When to Put Your Users to Work
We can’t automate everything. But we can come close.
Often when we start a new project that involves applications or flows there is a baseline assumption that technology should handle everything–the user shouldn’t have to be bothered. As we diagram flows and sketch interfaces, there is a nagging thrust to push every bit possible off on the technology. Many times this is a good idea. I shouldn’t insist a user learn the format I use for dates and properly map it to the day they have in mind, or click repeatedly through a calendar to find their day. Technology is more than capable of parsing a date in almost any format the user prefers and converting it to the format I need. I put the onus on technology to automate the date formatting task.
But what about a more complex task? Or something that involves interpretation, reasoning, balancing alternatives and subjective thought? Where is the line–or is it even as clearly defined as a line?
There is a continuum from users doing the work (manual) to technology doing the work (automated). Historically, all processes start on the far left of the continuum as a manual activity. Automation is introduced when the manual process becomes tedious, repetitious, overwhelming or burdensome. The intention of automation is to make a process more efficient. Automation doesn’t inherently make processes more efficient, though.
How do you know when to automate?
- Variability: how much repetition is involved?
- Automation favors tasks that are repeatable. The more variability a task involves, the harder it will be to automate. Tasks with a limited amount of variability (<25% of instances involve an exception to the rule) may benefit from a partially automated interface that allows for adjustment at the user’s request. Tasks with no variability are excellent candidates for automation. Tasks with high variability (>25% of instances involve an exception) should probably be left to the user.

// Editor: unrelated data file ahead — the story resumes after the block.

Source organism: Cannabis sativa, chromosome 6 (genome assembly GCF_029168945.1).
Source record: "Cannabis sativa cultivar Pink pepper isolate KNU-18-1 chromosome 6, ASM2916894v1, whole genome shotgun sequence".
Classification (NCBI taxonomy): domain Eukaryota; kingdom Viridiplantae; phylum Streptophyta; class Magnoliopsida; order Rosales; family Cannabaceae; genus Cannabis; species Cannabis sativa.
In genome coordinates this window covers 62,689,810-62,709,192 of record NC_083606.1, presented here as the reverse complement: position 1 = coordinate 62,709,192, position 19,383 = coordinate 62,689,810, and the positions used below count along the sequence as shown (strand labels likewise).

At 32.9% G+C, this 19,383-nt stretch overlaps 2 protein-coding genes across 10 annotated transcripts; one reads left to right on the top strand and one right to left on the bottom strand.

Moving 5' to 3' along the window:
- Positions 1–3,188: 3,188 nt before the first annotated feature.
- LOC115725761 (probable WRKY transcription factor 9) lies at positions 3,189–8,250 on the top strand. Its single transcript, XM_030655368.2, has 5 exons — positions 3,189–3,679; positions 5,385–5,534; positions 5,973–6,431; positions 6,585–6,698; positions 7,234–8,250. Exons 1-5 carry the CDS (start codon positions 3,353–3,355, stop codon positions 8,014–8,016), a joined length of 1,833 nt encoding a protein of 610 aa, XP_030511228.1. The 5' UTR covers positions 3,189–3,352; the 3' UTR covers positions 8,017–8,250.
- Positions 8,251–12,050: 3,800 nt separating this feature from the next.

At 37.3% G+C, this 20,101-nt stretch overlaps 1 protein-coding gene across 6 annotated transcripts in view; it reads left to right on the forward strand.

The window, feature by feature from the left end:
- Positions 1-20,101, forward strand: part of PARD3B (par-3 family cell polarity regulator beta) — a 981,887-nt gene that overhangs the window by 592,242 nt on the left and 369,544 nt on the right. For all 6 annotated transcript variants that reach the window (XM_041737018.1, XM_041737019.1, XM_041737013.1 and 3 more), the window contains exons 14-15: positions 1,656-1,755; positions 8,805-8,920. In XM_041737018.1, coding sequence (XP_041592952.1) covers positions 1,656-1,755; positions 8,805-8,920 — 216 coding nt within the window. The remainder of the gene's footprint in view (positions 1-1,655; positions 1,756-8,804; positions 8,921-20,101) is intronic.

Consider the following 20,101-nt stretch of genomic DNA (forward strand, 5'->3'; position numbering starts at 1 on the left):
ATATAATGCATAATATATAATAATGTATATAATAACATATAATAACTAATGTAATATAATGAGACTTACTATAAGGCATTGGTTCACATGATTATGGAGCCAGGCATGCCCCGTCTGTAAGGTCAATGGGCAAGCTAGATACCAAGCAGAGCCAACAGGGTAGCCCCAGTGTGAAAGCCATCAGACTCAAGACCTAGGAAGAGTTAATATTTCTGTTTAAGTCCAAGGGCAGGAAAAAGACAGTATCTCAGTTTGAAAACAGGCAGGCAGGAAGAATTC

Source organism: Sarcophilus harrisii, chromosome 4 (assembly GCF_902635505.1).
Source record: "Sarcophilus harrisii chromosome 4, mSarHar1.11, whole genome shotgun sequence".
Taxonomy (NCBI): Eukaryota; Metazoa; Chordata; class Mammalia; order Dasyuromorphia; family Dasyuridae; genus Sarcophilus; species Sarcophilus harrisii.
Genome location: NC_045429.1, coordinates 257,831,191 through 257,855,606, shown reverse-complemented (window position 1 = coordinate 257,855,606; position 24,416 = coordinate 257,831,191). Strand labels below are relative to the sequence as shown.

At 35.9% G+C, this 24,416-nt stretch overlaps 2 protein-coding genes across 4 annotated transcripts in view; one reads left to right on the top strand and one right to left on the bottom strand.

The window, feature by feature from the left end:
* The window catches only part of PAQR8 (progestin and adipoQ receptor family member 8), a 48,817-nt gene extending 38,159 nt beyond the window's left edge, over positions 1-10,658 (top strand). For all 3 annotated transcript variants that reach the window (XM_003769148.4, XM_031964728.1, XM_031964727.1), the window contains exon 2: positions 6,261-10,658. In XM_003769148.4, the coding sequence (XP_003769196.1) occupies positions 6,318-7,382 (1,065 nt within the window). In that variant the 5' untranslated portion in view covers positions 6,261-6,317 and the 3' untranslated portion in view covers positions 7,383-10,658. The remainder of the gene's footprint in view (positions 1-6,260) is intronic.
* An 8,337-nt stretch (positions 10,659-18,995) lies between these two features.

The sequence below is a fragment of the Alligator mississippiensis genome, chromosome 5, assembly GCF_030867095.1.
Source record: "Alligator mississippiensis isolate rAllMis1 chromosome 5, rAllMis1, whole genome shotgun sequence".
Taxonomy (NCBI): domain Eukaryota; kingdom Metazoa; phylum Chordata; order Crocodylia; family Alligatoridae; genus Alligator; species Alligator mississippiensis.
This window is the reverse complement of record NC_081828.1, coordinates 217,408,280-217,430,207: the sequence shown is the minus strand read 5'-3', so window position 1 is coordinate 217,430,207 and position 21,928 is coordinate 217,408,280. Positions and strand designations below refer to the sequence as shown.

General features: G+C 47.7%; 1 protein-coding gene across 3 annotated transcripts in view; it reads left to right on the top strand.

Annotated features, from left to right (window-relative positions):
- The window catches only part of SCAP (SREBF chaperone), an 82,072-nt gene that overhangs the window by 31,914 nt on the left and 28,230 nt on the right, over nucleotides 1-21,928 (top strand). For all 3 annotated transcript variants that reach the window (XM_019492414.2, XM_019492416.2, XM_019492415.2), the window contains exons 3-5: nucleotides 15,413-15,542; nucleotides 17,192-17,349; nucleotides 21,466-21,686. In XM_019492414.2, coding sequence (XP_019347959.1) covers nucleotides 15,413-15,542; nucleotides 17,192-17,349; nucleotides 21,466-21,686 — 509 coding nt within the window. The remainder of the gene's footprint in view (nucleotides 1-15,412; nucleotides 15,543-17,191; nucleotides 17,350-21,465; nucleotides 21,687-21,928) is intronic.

- Volume: how many people do this thing?
- The more people performing a task, the greater the benefit from automating that task. If a relative few have to perform the task, carefully consider whether the effort of creating a technological solution is going to be less than continuing with a manual process.
- Effort: how much time does this thing take?
- Tasks that consume a lot of time are good candidates for automation. Time is relative, though, as it can be compounded by volume. In a task with high volume, a few seconds may be a long time. In a task with low volume, it may take minutes, hours or days to have the same impact.
- Bottlenecks: are current executors a bottle neck?
- Generally, a task considered for automation is part of a larger process. If the task in question is the bottleneck–the step that slows down the whole process–it is a good candidate for automation. The effort of automating a task that isn’t a bottleneck may not be worth it.
- Susceptibility: is an error more likely by lots of humans, or a few algorithm authors?
- A manual process relies on each individual user to execute correctly. A technological solution doesn’t remove that susceptibility to error, it just transfers it to a small team of algorithm authors. Both groups are susceptible to making errors. When individual users make an error, it only impacts their instance of the process. If algorithm authors make an error, though, it impacts every instance of the process. Generally, a team implementing a technological solution will exhibit more care than a standard user, but it is still important to consider which group is more likely to fail in your task.
- Critical: what are the ramifications of an error?
- The potential consequences of an error go hand-in-hand with susceptibility. In the date picker example above, the ramifications are very minor. In other tasks, errors could result in much larger issues. If a task is critical, it makes consideration of susceptibility that much more important. If a task is not critical, the automation versus manual decision has much less impact.
In most cases, there is not a yes-or-no answer for whether to automate. The answer lies somewhere along the continuum from user to technological responsibility. Tend toward automation for that which is repeatable and known. Keep users involved when there is high decision-making variability or a degree of algorithmic complexity that would be cost-prohibitive to get right. Most situations will land between the endpoints: some components will be automated while others are manual. The trick is to find the ideal placement for your application along the continuum.